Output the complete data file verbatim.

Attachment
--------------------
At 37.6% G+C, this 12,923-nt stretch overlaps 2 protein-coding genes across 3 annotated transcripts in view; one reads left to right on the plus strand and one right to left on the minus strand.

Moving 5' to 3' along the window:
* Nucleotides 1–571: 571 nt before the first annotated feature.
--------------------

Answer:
At 37.6% G+C, this 12,923-nt stretch overlaps 2 protein-coding genes across 3 annotated transcripts in view; one reads left to right on the plus strand and one right to left on the minus strand.

Moving 5' to 3' along the window:
* Nucleotides 1–571: 571 nt before the first annotated feature.